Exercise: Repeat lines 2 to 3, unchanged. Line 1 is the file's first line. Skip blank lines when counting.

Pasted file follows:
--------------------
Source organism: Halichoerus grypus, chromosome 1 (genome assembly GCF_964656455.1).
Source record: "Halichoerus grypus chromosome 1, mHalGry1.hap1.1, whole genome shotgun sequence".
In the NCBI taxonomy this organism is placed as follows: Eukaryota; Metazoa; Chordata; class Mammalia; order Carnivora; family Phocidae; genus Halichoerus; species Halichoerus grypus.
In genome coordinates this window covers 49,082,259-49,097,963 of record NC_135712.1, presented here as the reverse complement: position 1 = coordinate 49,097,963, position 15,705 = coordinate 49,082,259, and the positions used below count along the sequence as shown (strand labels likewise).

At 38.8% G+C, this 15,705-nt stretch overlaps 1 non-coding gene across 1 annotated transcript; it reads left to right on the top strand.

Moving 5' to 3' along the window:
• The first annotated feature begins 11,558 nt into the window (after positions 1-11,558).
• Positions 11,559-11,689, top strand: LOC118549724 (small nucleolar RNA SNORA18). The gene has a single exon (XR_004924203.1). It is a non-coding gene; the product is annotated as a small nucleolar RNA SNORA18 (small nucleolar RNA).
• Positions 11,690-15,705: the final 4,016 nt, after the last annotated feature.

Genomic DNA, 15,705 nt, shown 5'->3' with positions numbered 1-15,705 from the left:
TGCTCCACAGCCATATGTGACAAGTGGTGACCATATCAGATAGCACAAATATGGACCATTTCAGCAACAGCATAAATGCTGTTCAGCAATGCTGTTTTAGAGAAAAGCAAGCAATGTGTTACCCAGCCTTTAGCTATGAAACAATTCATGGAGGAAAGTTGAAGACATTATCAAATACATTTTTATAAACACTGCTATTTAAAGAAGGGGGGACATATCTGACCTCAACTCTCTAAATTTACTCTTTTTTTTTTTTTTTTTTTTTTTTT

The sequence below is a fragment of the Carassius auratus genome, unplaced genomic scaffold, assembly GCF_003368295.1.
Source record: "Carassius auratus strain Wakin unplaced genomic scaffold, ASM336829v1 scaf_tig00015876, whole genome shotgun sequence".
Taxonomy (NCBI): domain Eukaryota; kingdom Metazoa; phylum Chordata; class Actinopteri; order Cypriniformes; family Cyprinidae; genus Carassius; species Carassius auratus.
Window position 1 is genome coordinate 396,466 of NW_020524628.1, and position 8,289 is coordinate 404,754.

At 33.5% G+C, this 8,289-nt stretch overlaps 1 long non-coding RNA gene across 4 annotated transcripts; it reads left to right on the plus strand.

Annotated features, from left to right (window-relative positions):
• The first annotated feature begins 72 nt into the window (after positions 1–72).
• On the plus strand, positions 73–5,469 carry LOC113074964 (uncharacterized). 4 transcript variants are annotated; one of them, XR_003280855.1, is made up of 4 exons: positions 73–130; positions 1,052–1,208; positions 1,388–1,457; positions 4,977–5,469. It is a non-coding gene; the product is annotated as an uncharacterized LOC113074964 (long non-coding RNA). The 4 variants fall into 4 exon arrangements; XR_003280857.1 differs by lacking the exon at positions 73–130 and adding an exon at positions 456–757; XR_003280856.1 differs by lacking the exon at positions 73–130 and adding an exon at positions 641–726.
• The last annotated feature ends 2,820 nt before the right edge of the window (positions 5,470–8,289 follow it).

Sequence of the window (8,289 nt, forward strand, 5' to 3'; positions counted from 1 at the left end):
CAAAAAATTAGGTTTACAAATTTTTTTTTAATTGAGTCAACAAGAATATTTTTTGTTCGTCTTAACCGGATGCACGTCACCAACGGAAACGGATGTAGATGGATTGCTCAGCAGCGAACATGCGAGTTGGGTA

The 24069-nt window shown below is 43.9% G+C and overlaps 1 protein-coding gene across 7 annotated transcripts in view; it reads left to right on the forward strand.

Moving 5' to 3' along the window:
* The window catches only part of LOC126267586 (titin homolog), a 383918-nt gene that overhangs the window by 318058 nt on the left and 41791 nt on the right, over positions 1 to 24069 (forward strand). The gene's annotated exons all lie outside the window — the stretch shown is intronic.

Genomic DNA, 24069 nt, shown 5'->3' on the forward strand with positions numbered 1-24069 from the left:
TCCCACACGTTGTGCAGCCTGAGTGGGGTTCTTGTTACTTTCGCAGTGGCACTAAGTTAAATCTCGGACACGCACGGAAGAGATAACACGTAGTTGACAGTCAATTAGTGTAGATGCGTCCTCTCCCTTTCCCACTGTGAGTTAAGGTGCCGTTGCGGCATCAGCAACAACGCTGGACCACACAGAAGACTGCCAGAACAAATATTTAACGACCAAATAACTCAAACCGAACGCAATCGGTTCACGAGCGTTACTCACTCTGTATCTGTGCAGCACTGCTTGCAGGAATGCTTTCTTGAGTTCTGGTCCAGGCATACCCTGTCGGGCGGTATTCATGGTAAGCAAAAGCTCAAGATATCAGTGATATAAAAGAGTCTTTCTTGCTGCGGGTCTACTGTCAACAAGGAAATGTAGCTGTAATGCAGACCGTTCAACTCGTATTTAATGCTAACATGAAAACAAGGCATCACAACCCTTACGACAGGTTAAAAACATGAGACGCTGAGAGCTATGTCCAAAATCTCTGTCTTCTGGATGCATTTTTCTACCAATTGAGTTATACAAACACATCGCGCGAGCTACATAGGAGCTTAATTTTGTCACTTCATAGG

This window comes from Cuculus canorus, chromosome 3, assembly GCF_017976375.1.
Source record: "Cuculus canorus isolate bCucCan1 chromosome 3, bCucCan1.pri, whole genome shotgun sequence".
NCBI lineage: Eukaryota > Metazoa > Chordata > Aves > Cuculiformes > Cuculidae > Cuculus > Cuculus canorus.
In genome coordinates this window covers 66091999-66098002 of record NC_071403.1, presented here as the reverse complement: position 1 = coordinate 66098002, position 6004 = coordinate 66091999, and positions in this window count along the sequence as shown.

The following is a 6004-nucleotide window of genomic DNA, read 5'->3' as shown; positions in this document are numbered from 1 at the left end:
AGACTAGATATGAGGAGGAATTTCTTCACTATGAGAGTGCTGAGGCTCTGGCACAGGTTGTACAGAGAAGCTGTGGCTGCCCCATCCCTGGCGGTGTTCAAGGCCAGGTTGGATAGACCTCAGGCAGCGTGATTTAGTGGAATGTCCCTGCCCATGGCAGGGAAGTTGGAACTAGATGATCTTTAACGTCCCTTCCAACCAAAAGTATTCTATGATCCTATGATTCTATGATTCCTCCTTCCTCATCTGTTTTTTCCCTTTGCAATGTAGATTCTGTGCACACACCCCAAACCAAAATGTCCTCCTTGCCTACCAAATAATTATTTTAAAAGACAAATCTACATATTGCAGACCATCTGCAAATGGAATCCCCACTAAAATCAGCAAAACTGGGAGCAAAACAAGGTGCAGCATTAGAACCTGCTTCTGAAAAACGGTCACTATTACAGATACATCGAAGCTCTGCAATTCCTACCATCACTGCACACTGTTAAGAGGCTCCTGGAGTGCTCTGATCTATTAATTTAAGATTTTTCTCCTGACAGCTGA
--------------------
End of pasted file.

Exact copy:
Source record: "Halichoerus grypus chromosome 1, mHalGry1.hap1.1, whole genome shotgun sequence".
In the NCBI taxonomy this organism is placed as follows: Eukaryota; Metazoa; Chordata; class Mammalia; order Carnivora; family Phocidae; genus Halichoerus; species Halichoerus grypus.